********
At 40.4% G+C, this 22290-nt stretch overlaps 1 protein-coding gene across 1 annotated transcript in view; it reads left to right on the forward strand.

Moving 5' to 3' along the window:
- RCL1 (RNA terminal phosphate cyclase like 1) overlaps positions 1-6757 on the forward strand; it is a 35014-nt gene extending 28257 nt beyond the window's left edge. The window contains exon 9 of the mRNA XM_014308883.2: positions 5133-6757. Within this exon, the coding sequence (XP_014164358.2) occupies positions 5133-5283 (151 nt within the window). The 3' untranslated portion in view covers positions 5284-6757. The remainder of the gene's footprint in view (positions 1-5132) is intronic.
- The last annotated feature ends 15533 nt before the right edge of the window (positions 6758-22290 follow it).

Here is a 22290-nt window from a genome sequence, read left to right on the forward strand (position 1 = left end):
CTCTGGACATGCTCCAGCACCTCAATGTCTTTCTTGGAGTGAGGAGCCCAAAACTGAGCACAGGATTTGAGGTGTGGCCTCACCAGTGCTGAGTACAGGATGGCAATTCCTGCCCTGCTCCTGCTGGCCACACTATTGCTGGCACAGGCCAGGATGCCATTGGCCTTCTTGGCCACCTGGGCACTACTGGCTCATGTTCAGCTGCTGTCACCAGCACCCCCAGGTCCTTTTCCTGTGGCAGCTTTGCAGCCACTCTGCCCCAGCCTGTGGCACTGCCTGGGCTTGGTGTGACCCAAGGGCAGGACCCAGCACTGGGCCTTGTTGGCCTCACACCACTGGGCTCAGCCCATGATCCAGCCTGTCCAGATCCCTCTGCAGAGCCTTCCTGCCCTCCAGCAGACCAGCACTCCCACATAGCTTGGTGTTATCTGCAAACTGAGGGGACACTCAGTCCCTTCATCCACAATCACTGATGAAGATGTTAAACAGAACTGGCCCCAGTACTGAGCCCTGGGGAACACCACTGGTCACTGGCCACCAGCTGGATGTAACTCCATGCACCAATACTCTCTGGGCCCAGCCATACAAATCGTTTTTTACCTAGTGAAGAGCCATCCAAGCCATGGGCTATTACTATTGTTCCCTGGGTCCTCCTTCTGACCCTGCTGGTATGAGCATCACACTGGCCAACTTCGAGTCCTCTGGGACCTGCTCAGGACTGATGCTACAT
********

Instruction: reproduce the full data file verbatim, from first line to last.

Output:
At 40.4% G+C, this 22290-nt stretch overlaps 1 protein-coding gene across 1 annotated transcript in view; it reads left to right on the forward strand.

Moving 5' to 3' along the window:
- RCL1 (RNA terminal phosphate cyclase like 1) overlaps positions 1-6757 on the forward strand; it is a 35014-nt gene extending 28257 nt beyond the window's left edge. The window contains exon 9 of the mRNA XM_014308883.2: positions 5133-6757. Within this exon, the coding sequence (XP_014164358.2) occupies positions 5133-5283 (151 nt within the window). The 3' untranslated portion in view covers positions 5284-6757. The remainder of the gene's footprint in view (positions 1-5132) is intronic.
- The last annotated feature ends 15533 nt before the right edge of the window (positions 6758-22290 follow it).

Here is a 22290-nt window from a genome sequence, read left to right on the forward strand (position 1 = left end):
CTCTGGACATGCTCCAGCACCTCAATGTCTTTCTTGGAGTGAGGAGCCCAAAACTGAGCACAGGATTTGAGGTGTGGCCTCACCAGTGCTGAGTACAGGATGGCAATTCCTGCCCTGCTCCTGCTGGCCACACTATTGCTGGCACAGGCCAGGATGCCATTGGCCTTCTTGGCCACCTGGGCACTACTGGCTCATGTTCAGCTGCTGTCACCAGCACCCCCAGGTCCTTTTCCTGTGGCAGCTTTGCAGCCACTCTGCCCCAGCCTGTGGCACTGCCTGGGCTTGGTGTGACCCAAGGGCAGGACCCAGCACTGGGCCTTGTTGGCCTCACACCACTGGGCTCAGCCCATGATCCAGCCTGTCCAGATCCCTCTGCAGAGCCTTCCTGCCCTCCAGCAGACCAGCACTCCCACATAGCTTGGTGTTATCTGCAAACTGAGGGGACACTCAGTCCCTTCATCCACAATCACTGATGAAGATGTTAAACAGAACTGGCCCCAGTACTGAGCCCTGGGGAACACCACTGGTCACTGGCCACCAGCTGGATGTAACTCCATGCACCAATACTCTCTGGGCCCAGCCATACAAATCGTTTTTTACCTAGTGAAGAGCCATCCAAGCCATGGGCTATTACTATTGTTCCCTGGGTCCTCCTTCTGACCCTGCTGGTATGAGCATCACACTGGCCAACTTCGAGTCCTCTGGGACCTGCTCAGGACTGATGCTACAT